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Chapter 5 - 6851F_ch05_99_112 15:20 Page 99 5 5.1 The...

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99 5.1 The population is employed adult women, the sample is the 48 club members who returned the survey. 5.2 (a) An individual is a person; the population is all adult U.S. residents. (b) An individual is a household; the population is all U.S. households. (c) An individual is a voltage regulator; the pop- ulation is all the regulators in the last shipment. 5.3 This is an experiment: A treatment is imposed. The explanatory variable is the teaching method (computer assisted or standard), and the response variable is the increase in reading abili- ty based on the pre- and posttests. 5.4 We can never know how much of the change in attitudes was due to the explanatory variable (reading propaganda) and how much to the historical events of that time. The data give no infor- mation about the effect of reading propaganda. 5.5 Observational. The researcher did not attempt to change the amount that people drank. The explanatory variable is alcohol consumption. The response variable is survival after 4 years. 5.6 (a) The data was collected after the anesthesia was administered. (b) Type of surgery, patient allergy to certain anesthetics, how healthy the patient was before the surgery. 5.7 Only persons with a strong opinion on the subject—strong enough that they are willing to spend the time, and 50 cents—will respond to this advertisement. 5.8 Letters to legislators are an example of a voluntary response sample—the proportion of letters opposed to the insurance should not be assumed to be a fair representation of the attitudes of the congresswoman’s constituents. 5.9 Labeling from 001 to 440, we select 400, 077, 172, 417, 350, 131, 211, 273, 208, and 074. 5.10 Starting with 01 and numbering down the columns, one chooses 04-Bonds, 10-Fleming, 17- Liao, 19-Naber, 12-Goel, and 13-Gomez. 5.11 Assign 01 to 30 to the students (in alphabetical order). The exact selection will depend on the starting line chosen in Table B; starting on line 123 gives 08-Ghosh, 15-Jones, 07- Fisher, and 27-Shaw. Assigning 0–9 to the faculty members gives (from line 109) 3-Gupta and 6-Moore. (We could also number faculty from 01 to 10, but this requires looking up 2-digit numbers.) 5.12 Label the 500 midsize accounts from 001 to 500, and the 4400 small accounts from 0001 to 4400. We first encounter numbers 417, 494, 322, 247, and 097 for the midsize group, then 3698, 1452, 2605, 2480, and 3716 for the small group. 5 6851F_ch05_99_112 13/09/02 15:20 Page 99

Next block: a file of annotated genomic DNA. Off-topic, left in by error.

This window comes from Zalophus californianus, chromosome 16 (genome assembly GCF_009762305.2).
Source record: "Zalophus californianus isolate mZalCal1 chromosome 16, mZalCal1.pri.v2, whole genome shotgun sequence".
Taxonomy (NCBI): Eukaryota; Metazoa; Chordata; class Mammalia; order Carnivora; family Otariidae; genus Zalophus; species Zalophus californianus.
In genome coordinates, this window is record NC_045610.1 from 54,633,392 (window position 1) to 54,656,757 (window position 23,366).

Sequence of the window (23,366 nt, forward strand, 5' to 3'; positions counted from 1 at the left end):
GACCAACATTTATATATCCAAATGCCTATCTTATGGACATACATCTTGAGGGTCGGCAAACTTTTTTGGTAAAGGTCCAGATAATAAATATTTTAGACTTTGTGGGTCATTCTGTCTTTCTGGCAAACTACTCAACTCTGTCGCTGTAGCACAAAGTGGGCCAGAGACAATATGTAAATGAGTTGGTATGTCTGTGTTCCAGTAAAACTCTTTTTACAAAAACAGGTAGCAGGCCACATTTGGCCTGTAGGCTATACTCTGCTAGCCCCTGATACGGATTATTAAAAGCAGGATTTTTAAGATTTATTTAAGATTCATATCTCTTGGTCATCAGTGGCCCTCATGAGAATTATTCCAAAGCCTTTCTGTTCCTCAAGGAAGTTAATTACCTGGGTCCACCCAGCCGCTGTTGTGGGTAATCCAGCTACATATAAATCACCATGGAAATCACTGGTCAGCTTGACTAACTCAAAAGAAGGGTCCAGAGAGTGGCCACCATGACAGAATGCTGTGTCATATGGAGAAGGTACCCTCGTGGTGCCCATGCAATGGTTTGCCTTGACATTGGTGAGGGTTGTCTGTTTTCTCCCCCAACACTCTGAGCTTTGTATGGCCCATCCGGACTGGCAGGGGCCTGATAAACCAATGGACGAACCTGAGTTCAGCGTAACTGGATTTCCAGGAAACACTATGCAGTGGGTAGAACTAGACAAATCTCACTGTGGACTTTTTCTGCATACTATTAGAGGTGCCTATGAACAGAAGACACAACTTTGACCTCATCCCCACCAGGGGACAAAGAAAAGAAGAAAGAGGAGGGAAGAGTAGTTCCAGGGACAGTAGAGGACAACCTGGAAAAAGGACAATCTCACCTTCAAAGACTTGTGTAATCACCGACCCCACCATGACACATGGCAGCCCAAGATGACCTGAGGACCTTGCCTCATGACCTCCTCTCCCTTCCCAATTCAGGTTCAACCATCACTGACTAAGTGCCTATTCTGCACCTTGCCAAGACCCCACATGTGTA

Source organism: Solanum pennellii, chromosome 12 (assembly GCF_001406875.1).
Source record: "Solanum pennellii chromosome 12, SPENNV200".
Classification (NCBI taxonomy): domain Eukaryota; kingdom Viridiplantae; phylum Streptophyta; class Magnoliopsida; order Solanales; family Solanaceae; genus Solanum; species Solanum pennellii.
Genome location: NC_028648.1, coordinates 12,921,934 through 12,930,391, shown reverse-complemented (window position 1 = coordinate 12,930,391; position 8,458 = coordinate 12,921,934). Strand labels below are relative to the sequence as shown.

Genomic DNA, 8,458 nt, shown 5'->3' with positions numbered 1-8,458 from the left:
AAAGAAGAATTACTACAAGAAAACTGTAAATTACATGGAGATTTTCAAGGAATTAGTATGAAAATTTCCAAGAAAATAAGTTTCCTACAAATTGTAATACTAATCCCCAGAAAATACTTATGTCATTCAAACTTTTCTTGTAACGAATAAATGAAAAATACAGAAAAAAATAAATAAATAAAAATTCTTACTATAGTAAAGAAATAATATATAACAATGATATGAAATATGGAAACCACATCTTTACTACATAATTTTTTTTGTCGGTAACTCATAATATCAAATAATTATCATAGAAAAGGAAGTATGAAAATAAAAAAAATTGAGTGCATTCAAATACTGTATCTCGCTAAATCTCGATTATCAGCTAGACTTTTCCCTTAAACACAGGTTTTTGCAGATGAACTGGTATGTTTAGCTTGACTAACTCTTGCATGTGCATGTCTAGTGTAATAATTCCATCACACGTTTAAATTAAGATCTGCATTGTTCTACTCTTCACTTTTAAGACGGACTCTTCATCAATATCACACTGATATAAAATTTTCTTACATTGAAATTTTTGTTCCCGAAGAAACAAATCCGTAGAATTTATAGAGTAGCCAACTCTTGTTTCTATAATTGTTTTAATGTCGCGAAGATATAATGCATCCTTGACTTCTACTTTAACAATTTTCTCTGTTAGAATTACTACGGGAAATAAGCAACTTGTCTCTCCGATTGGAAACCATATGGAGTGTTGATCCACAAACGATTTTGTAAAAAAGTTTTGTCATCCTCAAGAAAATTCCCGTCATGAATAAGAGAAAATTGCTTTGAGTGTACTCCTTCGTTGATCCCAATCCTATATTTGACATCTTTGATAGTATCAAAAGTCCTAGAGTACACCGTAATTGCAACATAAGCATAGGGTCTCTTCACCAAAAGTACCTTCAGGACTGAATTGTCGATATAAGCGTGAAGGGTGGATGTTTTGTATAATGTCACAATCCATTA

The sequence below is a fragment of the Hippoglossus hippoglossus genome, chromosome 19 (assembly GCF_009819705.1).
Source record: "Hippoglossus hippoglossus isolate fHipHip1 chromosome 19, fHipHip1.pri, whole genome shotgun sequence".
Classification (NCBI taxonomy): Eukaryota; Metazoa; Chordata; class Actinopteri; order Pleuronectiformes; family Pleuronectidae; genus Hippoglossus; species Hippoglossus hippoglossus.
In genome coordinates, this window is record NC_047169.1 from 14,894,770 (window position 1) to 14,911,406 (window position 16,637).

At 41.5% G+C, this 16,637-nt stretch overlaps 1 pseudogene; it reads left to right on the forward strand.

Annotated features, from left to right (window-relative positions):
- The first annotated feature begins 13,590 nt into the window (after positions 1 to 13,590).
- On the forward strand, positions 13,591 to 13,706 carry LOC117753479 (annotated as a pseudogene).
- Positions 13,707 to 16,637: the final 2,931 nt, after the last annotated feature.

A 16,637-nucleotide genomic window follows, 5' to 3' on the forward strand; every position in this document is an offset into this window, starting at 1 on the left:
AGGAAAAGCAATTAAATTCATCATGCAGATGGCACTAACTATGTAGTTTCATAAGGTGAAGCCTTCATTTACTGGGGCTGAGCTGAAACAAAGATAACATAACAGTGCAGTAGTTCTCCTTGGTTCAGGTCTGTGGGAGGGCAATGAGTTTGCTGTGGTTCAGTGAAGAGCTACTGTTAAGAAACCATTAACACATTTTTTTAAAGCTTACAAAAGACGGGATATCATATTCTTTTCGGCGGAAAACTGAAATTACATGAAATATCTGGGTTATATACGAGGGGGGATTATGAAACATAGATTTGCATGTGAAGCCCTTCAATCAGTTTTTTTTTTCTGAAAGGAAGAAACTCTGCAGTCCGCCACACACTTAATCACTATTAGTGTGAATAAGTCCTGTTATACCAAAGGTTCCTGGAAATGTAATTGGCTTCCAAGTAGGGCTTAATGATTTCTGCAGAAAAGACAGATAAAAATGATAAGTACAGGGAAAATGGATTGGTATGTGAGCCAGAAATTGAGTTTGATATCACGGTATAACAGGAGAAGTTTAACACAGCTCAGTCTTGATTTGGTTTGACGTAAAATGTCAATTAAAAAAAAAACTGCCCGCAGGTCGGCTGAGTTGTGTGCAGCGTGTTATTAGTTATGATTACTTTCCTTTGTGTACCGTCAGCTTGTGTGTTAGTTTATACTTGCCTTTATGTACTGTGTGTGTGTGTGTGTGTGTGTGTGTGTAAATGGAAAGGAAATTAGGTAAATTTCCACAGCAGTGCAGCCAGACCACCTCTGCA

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100 Chapter 5 5.13 (a) Households without telephones, or with unlisted numbers. Such households would likely be made up of poor individuals (who cannot afford a phone), those who choose not to have phones, and those who do not wish to have their phone number published. (b) Those with unlisted numbers would be included in the sampling frame when a random- digit dialer is used. 5.14 The higher no-answer was probably the second period—more families are likely to be gone for vacations, etc. Nonresponse of this type might underrepresent those who are more affluent (and are able to travel).
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